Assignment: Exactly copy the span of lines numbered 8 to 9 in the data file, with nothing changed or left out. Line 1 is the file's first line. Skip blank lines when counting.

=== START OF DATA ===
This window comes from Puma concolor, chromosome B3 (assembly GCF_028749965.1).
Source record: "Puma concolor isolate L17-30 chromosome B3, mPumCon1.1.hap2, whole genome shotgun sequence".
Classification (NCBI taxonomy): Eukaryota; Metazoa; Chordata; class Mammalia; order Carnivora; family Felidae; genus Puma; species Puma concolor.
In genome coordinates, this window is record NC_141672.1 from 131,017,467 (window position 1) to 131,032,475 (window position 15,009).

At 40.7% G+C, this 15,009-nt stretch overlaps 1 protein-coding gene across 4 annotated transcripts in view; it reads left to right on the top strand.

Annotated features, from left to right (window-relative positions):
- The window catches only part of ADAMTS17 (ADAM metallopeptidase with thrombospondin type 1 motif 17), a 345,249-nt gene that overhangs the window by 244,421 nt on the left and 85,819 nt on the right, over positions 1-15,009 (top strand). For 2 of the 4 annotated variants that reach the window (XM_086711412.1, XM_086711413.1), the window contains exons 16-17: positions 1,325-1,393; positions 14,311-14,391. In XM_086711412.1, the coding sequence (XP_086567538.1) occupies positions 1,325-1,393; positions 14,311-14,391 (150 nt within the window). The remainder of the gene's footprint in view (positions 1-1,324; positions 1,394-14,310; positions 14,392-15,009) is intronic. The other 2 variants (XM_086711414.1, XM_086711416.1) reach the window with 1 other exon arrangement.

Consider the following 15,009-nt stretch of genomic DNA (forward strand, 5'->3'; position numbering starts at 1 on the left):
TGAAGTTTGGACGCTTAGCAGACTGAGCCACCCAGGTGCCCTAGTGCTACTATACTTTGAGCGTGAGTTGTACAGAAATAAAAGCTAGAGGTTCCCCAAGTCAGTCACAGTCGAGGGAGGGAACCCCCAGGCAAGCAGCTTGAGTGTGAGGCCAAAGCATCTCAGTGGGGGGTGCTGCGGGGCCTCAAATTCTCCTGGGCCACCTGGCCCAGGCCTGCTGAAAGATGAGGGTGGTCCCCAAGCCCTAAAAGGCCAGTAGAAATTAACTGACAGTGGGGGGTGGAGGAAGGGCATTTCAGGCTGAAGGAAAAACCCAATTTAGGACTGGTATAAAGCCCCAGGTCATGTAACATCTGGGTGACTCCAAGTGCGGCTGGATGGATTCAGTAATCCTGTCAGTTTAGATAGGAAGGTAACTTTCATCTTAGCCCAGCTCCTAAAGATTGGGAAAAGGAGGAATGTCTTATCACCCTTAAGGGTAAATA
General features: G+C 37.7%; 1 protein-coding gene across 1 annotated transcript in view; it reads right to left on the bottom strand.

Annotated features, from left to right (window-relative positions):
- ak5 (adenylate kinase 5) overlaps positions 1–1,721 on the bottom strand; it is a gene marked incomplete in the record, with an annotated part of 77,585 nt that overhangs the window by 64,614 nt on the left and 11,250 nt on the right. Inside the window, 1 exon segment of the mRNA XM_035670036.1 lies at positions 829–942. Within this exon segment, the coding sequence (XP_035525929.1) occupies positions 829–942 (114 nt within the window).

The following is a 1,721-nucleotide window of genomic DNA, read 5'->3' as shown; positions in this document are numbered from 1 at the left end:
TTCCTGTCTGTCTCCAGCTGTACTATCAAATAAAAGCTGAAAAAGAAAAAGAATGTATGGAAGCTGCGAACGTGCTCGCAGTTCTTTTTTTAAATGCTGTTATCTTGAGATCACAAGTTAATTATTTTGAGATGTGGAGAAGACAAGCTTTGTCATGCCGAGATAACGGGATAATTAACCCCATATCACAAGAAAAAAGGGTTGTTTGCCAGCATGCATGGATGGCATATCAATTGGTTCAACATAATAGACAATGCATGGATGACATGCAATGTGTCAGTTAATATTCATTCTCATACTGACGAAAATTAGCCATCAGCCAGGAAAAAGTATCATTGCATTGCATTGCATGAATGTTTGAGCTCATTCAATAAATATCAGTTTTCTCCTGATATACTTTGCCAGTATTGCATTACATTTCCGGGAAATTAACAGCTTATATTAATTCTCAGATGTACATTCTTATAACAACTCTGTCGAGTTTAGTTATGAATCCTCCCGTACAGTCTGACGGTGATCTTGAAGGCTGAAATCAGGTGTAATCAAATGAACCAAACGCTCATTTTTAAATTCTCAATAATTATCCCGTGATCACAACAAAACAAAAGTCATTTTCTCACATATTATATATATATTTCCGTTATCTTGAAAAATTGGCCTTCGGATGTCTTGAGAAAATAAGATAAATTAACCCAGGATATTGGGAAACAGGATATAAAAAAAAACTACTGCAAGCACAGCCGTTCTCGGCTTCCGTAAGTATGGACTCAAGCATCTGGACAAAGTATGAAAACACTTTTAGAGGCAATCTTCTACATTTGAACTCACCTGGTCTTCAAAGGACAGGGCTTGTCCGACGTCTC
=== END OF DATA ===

Consider the following 15,009-nt stretch of genomic DNA (forward strand, 5'->3'; position numbering starts at 1 on the left):
TGAAGTTTGGACGCTTAGCAGACTGAGCCACCCAGGTGCCCTAGTGCTACTATACTTTGAGCGTGAGTTGTACAGAAATAAAAGCTAGAGGTTCCCCAAGTCAGTCACAGTCGAGGGAGGGAACCCCCAGGCAAGCAGCTTGAGTGTGAGGCCAAAGCATCTCAGTGGGGGGTGCTGCGGGGCCTCAAATTCTCCTGGGCCACCTGGCCCAGGCCTGCTGAAAGATGAGGGTGGTCCCCAAGCCCTAAAAGGCCAGTAGAAATTAACTGACAGTGGGGGGTGGAGGAAGGGCATTTCAGGCTGAAGGAAAAACCCAATTTAGGACTGGTATAAAGCCCCAGGTCATGTAACATCTGGGTGACTCCAAGTGCGGCTGGATGGATTCAGTAATCCTGTCAGTTTAGATAGGAAGGTAACTTTCATCTTAGCCCAGCTCCTAAAGATTGGGAAAAGGAGGAATGTCTTATCACCCTTAAGGGTAAATA